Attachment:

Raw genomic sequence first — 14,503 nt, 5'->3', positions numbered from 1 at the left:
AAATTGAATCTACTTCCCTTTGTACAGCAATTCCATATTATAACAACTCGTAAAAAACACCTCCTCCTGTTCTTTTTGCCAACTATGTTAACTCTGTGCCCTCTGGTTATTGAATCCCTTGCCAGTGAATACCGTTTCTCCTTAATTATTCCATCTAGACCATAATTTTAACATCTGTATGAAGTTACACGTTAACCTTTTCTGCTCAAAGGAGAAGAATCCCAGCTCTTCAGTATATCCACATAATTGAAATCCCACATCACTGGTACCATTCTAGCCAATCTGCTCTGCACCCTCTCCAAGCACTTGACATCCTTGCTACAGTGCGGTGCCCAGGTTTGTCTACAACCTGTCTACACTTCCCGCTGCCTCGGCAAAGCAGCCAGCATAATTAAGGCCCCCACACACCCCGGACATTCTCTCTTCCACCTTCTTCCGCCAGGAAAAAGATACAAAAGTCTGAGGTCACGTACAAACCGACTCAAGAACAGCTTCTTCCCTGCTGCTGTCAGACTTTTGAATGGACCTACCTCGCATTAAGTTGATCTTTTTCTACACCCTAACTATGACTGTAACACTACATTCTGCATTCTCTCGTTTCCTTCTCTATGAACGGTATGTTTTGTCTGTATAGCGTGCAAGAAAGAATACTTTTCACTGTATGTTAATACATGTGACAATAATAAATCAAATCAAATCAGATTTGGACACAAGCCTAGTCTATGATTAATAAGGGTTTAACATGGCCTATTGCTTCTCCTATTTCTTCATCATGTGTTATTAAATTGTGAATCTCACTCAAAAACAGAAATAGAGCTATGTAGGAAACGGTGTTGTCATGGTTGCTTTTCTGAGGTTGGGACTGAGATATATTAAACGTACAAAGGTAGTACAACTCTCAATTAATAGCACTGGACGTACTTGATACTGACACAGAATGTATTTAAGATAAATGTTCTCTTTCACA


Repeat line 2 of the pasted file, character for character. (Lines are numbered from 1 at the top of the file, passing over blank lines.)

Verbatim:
AAATTGAATCTACTTCCCTTTGTACAGCAATTCCATATTATAACAACTCGTAAAAAACACCTCCTCCTGTTCTTTTTGCCAACTATGTTAACTCTGTGCCCTCTGGTTATTGAATCCCTTGCCAGTGAATACCGTTTCTCCTTAATTATTCCATCTAGACCATAATTTTAACATCTGTATGAAGTTACACGTTAACCTTTTCTGCTCAAAGGAGAAGAATCCCAGCTCTTCAGTATATCCACATAATTGAAATCCCACATCACTGGTACCATTCTAGCCAATCTGCTCTGCACCCTCTCCAAGCACTTGACATCCTTGCTACAGTGCGGTGCCCAGGTTTGTCTACAACCTGTCTACACTTCCCGCTGCCTCGGCAAAGCAGCCAGCATAATTAAGGCCCCCACACACCCCGGACATTCTCTCTTCCACCTTCTTCCGCCAGGAAAAAGATACAAAAGTCTGAGGTCACGTACAAACCGACTCAAGAACAGCTTCTTCCCTGCTGCTGTCAGACTTTTGAATGGACCTACCTCGCATTAAGTTGATCTTTTTCTACACCCTAACTATGACTGTAACACTACATTCTGCATTCTCTCGTTTCCTTCTCTATGAACGGTATGTTTTGTCTGTATAGCGTGCAAGAAAGAATACTTTTCACTGTATGTTAATACATGTGACAATAATAAATCAAATCAAATCAGATTTGGACACAAGCCTAGTCTATGATTAATAAGGGTTTAACATGGCCTATTGCTTCTCCTATTTCTTCATCATGTGTTATTAAATTGTGAATCTCACTCAAAAACAGAAATAGAGCTATGTAGGAAACGGTGTTGTCATGGTTGCTTTTCTGAGGTTGGGACTGAGATATATTAAACGTACAAAGGTAGTACAACTCTCAATTAATAGCACTGGACGTACTTGATACTGACACAGAATGTATTTAAGATAAATGTTCTCTTTCACA